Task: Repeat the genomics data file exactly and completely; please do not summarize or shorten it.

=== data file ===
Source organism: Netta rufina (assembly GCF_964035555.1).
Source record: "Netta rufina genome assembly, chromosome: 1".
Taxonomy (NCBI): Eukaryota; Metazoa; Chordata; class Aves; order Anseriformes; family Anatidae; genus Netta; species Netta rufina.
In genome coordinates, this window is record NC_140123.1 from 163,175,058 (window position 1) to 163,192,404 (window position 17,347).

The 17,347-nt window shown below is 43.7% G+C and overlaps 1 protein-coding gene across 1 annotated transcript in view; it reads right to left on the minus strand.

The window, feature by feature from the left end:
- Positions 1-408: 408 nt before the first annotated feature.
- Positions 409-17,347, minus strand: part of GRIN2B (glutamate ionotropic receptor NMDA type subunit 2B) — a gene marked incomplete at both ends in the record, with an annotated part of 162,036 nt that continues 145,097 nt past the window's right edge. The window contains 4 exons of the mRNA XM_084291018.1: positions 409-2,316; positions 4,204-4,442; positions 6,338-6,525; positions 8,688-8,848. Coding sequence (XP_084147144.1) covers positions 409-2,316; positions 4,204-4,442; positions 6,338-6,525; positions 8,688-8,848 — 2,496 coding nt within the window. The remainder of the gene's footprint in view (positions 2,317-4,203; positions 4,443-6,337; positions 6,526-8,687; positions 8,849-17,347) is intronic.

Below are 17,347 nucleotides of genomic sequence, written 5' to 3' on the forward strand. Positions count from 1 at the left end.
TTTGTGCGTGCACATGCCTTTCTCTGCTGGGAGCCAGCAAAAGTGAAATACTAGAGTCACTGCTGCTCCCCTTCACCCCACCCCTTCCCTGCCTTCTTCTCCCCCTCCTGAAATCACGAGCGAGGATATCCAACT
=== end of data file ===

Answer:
Source organism: Netta rufina (assembly GCF_964035555.1).
Source record: "Netta rufina genome assembly, chromosome: 1".
Taxonomy (NCBI): Eukaryota; Metazoa; Chordata; class Aves; order Anseriformes; family Anatidae; genus Netta; species Netta rufina.
In genome coordinates, this window is record NC_140123.1 from 163,175,058 (window position 1) to 163,192,404 (window position 17,347).

The 17,347-nt window shown below is 43.7% G+C and overlaps 1 protein-coding gene across 1 annotated transcript in view; it reads right to left on the minus strand.

The window, feature by feature from the left end:
- Positions 1-408: 408 nt before the first annotated feature.
- Positions 409-17,347, minus strand: part of GRIN2B (glutamate ionotropic receptor NMDA type subunit 2B) — a gene marked incomplete at both ends in the record, with an annotated part of 162,036 nt that continues 145,097 nt past the window's right edge. The window contains 4 exons of the mRNA XM_084291018.1: positions 409-2,316; positions 4,204-4,442; positions 6,338-6,525; positions 8,688-8,848. Coding sequence (XP_084147144.1) covers positions 409-2,316; positions 4,204-4,442; positions 6,338-6,525; positions 8,688-8,848 — 2,496 coding nt within the window. The remainder of the gene's footprint in view (positions 2,317-4,203; positions 4,443-6,337; positions 6,526-8,687; positions 8,849-17,347) is intronic.

Below are 17,347 nucleotides of genomic sequence, written 5' to 3' on the forward strand. Positions count from 1 at the left end.
TTTGTGCGTGCACATGCCTTTCTCTGCTGGGAGCCAGCAAAAGTGAAATACTAGAGTCACTGCTGCTCCCCTTCACCCCACCCCTTCCCTGCCTTCTTCTCCCCCTCCTGAAATCACGAGCGAGGATATCCAACT